Friday, January 11, 2008


This week has been a fairly emotional week as I have found out about friends who have returned to crime, others who have returned to drugs, and others who have been victims of those things. But as I have somewhat wallowed in my misery this week, I also had to ask myself, "How can I think it's fair for me to be consumed and distraught by some of the activities of this week when I've only been living in this neighborhood for 13 years...and only really been allowed inside knowledge of some of the stuff that goes on around here for about the last 5 years???"

What about the people who have grown up living this life?!

How do they feel??

How do they function on a daily basis??

I process my feelings through talking to others. So, when I have an emotionally trying week like this one, I talk about how concerned I am and how much it bothers me.

Ever notice other people....people who live in tough neighborhoods...people who have grown up in tough neighborhoods...don't go around talking about the death and backsliding they see or have seen?

It's too real.

It happens too often.

After a while, you stop talking and just deal with it.

A friend of mine told me that as a young child, she came home to see three dead bodies propped up in the common area of her apartments. I would've never thought that she had that in her storage of memories. She told me who the mens' sister was. It never occurred to me that perhaps some of the rude and tactless behaviors their sister exhibits might stem from all of the pain she still has from their deaths.

The longer I'm here, the more information I find out; the more information I know, the more I am amazed at how people function on a day-to-day basis. The people around here don't advertise their pain. Some anesthetize it through drugs. Some violently fight back. Some have difficulty in keeping jobs. Some have been permanently disabled emotionally. And some just suck it up and keep going at whatever level they've made it to in life.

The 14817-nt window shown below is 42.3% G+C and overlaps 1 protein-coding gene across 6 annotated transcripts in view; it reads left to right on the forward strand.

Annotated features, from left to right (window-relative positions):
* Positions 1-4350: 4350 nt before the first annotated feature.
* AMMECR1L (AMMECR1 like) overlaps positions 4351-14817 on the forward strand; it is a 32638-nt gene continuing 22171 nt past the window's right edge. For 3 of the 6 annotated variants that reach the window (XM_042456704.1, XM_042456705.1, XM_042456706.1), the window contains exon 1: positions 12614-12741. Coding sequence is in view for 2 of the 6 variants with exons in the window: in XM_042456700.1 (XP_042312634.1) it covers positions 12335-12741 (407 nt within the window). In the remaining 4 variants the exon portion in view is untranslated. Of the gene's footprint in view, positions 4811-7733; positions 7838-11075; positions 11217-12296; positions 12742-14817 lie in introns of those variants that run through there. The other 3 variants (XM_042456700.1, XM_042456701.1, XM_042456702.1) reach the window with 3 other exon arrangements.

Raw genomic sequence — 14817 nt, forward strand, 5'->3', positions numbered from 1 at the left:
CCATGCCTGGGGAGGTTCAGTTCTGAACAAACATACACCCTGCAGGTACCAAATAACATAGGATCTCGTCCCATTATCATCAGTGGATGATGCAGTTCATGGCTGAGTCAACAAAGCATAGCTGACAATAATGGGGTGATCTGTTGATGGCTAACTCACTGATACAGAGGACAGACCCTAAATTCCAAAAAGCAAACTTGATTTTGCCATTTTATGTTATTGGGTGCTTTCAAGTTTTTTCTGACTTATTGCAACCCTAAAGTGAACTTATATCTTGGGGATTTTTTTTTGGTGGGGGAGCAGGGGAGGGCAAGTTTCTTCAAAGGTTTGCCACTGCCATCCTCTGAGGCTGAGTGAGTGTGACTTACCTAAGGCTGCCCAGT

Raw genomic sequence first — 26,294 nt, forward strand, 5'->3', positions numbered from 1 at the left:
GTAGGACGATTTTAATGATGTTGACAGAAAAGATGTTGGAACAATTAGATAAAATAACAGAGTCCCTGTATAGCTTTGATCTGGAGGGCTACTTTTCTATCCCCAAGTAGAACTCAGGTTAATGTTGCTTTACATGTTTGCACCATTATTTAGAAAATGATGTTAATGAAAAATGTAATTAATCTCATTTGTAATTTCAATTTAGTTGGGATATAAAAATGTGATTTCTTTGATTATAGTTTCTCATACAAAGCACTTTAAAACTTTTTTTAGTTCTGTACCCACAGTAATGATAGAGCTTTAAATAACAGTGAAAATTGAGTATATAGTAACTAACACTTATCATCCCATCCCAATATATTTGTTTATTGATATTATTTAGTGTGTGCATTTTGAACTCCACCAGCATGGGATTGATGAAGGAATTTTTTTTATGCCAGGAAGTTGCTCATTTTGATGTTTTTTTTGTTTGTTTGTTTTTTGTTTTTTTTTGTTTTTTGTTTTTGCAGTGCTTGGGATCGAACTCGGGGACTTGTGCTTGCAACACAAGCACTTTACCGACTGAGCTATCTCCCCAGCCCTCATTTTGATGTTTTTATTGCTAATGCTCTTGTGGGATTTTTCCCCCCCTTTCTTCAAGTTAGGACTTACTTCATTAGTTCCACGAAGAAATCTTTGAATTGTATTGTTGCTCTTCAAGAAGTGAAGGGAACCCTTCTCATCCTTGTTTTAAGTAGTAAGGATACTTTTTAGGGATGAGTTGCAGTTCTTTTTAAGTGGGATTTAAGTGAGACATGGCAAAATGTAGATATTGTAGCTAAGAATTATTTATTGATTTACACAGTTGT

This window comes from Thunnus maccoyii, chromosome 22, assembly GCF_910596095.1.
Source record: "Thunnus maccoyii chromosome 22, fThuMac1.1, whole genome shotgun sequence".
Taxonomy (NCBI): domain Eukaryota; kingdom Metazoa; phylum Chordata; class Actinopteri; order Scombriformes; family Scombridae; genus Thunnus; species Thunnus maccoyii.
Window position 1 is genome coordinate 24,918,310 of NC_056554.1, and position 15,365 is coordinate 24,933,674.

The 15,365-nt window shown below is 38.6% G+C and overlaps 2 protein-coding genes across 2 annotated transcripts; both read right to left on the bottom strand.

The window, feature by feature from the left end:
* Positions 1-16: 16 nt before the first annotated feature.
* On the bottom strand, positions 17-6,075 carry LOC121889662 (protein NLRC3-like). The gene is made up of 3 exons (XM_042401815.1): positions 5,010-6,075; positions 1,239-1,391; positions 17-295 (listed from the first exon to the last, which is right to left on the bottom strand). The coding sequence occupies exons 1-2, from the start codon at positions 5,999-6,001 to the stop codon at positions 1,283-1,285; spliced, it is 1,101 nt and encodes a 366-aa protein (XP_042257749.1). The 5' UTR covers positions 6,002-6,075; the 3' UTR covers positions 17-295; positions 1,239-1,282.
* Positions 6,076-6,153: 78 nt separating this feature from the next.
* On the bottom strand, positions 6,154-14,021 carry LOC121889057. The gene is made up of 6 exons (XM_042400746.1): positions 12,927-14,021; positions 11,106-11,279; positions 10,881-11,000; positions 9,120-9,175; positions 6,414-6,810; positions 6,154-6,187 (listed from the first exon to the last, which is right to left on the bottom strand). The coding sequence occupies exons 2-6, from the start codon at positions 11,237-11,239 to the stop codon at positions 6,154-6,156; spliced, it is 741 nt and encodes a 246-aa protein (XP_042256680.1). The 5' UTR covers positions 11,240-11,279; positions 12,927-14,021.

As I talked to one of my 23 year old friends, he explained to me, "It's always going to be this way. There's nothing you or I can do about it."

He knows that there are so many forces working against us. And the problems almost all need to be solved simultaneously for everything to work. I don't blame people for not feeling hopeful. It's hard to see someone you think has the potential for success...and just as you see them reaching it...slip right back into the game so easily.

But I refuse to believe that things can't change. I refuse to think that the good people I know in these neighborhoods can't help instigate some of that change.

To continue to live, I have to believe change can happen.

I have to hope.

I have to dream...and encourage others to dream...beyond the community we currently live in and imagine ways our community can be made fuller and more compassionate.

I see why people in our inner cities are so cynical and distrusting of outsiders who come in and proclaim there's a better way. It's much more complicated than a 6-week program that offers "solutions." There's nothing simple and there are no easy solutions.

Outsiders can say all day long that "they understand." Intellectually, yes, perhaps they understand. But the pain is much different and has a much different effect on lives when it's personal.

Ultimately, hope has to come from inside the community. That's a hard sale. But I know it can be done.

I also know that the hope is going to have to come from outside of the community as well. The toughest inner city communities did not become like this on their own. There are economic, racial, and social forces that have contributed over many years. Therefore, they are not going to turn around on their own. It takes a lot of resources, a lot of belief in, and a lot of time, effort, and long-term commitment by many different people.

We all need to partner with, listen to, and HEAR the community's cry.


Ted McLaughlin said...

Great post!
It's easy for those who live in middle or upper class neighborhoods to pass the blame, because they don't have to live through the pain.

Anonymous said...

I found this post to profoundly impact me emotionally and intellectually. Thank you for being present and a witness to the realities of our neighbors who lack so much but still forge ahead as best they can to survive. Like you, I choose to hope, and furthermore I remain committed to a belief that action can produce change through generations.

We are listening and following your lead.